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The dependence of aerosol acidity on particle size, location and altitude over Europe during a summertime period is investigated. Differences of up to 1–4 pH units are predicted between sub- and super-micron particles in northern and southern Europe. Particles of all sizes become increasingly acidic with altitude (0.5–2 pH units decrease over 2.5&tinsp;km). The size-dependent pH differences carry important implications for pH-sensitive processes in the aerosol.
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https://doi.org/10.5194/acp-2019-1146
https://doi.org/10.5194/acp-2019-1146

  19 Feb 2020

19 Feb 2020

Review status: a revised version of this preprint was accepted for the journal ACP and is expected to appear here in due course.

Size-resolved aerosol pH over Europe during summer

Maria Zakoura1,2, Stylianos Kakavas1,2, Athanasios Nenes1,3, and Spyros N. Pandis1,2,4 Maria Zakoura et al.
  • 1Institute of Chemical Engineering Sciences, ICE/FORTH, Patras, Greece
  • 2Department of Chemical Engineering, University of Patras, Patras, Greece
  • 3Ecole Polytechnique Fédérale de Lausanne (EPFL), Switzerland
  • 4Department of Chemical Engineering, Carnegie Mellon University, Pittsburgh, USA

Abstract. The dependence of aerosol acidity on particle size, location and altitude over Europe during a summertime period is investigated using the hybrid version of aerosol dynamics in the chemical transport model PMCAMx. The pH changes more with particle size in northern and southern Europe owing to the enhanced presence of non-volatile cations (Na, Ca, K, Mg) in the larger particles. Differences of up to 1–4 pH units are predicted between sub- and super-micron particles, while the average pH of PM1–2.5 can be as much as 1 unit higher than that of PM1. Most aerosol water over continental Europe is associated with PM1, while PM2.5–5 and PM5–10 dominate the water content in the marine and coastal areas due to the relatively higher levels of hygroscopic sea salt. Particles of all sizes become increasingly acidic with altitude (0.5–2 units pH decrease over 2.5 km) primarily because of the decrease in aerosol liquid water content (driven by humidity changes) with height. Inorganic nitrate is strongly affected by aerosol pH with the highest average nitrate levels predicted for the PM2.5–5 range and over locations where the pH exceeds 3. Dust tends to increase aerosol water levels, aerosol pH and nitrate concentrations for all particle sizes. This effect of dust is quite sensitive to its calcium content. The size-dependent pH differences carry important implications for pH-sensitive processes in the aerosol.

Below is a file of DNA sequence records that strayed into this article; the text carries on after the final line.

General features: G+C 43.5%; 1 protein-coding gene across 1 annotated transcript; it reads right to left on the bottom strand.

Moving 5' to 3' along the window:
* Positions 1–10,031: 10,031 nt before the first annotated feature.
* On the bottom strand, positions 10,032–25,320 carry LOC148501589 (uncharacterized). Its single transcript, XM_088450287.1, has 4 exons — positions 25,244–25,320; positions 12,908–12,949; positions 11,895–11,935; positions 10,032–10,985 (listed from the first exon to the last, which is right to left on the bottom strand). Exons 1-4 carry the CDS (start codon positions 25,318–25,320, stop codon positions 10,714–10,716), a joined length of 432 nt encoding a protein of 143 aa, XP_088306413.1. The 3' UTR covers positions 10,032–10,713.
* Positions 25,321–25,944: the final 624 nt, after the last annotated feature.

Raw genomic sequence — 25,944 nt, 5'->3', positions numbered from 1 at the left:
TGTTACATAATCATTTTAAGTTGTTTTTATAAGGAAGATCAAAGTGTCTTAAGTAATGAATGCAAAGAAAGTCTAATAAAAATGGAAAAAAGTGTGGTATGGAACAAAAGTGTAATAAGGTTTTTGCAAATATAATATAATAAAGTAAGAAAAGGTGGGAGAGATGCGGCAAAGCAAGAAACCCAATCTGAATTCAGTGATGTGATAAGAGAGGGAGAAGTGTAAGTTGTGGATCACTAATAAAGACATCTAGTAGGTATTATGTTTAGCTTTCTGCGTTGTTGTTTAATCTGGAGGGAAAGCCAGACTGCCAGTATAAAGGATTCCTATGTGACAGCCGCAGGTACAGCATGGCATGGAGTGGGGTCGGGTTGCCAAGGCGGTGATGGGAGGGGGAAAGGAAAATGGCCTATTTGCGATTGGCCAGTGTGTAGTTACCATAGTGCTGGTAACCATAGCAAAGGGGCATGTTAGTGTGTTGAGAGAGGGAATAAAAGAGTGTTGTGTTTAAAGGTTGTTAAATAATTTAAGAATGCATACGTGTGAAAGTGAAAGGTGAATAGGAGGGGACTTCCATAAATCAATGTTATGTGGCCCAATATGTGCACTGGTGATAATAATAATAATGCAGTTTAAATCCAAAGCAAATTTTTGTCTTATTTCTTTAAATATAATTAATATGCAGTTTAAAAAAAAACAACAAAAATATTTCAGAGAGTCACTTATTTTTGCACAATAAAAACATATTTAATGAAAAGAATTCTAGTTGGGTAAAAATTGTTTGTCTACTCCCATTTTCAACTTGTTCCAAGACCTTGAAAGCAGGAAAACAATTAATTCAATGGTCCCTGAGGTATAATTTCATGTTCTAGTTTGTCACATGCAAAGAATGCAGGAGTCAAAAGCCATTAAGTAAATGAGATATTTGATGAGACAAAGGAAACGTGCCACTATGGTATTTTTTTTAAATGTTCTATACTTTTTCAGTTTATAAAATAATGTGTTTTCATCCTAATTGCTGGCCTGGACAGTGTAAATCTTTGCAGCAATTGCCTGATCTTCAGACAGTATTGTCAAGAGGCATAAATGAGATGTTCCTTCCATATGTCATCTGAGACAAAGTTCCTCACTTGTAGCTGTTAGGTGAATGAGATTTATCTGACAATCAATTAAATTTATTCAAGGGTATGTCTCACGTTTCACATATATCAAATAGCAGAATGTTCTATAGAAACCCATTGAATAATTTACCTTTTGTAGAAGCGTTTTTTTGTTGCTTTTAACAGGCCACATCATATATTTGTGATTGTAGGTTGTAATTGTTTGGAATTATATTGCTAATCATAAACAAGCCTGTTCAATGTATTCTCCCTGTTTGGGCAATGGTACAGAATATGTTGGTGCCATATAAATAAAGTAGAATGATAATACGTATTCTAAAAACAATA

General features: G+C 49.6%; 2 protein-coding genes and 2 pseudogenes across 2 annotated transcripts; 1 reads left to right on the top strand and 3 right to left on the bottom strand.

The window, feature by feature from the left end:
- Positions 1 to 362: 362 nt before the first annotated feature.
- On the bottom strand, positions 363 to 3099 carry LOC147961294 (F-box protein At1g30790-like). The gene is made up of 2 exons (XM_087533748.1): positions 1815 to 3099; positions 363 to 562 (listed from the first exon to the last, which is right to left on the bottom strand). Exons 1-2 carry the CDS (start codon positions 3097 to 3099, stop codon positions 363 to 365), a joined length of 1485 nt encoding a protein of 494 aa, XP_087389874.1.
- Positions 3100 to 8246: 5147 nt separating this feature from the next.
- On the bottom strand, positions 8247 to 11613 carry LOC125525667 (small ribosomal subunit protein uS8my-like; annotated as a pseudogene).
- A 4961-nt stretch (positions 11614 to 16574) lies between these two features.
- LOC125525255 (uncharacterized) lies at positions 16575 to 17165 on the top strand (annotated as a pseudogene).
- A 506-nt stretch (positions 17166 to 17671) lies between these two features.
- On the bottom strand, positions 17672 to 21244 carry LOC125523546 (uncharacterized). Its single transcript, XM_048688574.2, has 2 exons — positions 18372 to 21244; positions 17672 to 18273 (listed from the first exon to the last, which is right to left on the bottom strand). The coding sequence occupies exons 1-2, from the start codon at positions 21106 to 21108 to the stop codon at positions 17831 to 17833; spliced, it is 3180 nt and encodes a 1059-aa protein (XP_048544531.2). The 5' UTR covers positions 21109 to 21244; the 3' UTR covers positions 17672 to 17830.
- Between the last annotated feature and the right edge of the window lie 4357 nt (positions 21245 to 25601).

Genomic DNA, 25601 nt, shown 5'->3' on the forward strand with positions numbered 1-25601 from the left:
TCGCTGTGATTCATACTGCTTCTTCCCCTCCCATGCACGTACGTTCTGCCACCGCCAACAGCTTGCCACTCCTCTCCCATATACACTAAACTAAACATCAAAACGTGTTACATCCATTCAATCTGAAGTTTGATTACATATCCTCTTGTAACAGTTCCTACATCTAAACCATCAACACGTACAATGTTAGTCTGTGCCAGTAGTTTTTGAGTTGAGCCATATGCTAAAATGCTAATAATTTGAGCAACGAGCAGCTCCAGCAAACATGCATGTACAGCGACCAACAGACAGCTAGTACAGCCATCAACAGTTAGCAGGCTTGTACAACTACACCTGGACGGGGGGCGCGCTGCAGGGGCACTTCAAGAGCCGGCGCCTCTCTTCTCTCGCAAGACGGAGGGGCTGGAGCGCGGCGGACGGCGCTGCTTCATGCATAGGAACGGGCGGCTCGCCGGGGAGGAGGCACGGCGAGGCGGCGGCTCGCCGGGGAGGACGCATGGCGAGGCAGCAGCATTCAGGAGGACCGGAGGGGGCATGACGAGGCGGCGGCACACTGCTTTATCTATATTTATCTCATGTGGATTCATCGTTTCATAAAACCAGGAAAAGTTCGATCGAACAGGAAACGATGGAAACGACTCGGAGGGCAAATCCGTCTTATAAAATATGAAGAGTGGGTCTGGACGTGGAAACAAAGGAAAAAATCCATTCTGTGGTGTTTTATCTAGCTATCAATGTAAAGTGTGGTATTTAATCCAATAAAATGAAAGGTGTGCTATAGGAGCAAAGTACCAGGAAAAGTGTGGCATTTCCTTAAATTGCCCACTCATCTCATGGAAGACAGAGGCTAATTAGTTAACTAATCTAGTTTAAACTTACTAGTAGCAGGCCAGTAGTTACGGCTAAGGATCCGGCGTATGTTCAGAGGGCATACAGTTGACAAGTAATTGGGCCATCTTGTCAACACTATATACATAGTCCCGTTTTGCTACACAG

Maria Zakoura et al.

 
Status: closed
Status: closed
AC: Author comment | RC: Referee comment | SC: Short comment | EC: Editor comment
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Status: closed
Status: closed
AC: Author comment | RC: Referee comment | SC: Short comment | EC: Editor comment
Printer-friendly Version - Printer-friendly version Supplement - Supplement

Maria Zakoura et al.

Maria Zakoura et al.

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Latest update: 16 Jan 2021
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Short summary
The dependence of aerosol acidity on particle size, location and altitude over Europe during a summertime period is investigated. Differences of up to 1–4 pH units are predicted between sub- and super-micron particles in northern and southern Europe. Particles of all sizes become increasingly acidic with altitude (0.5–2 pH units decrease over 2.5&tinsp;km). The size-dependent pH differences carry important implications for pH-sensitive processes in the aerosol.
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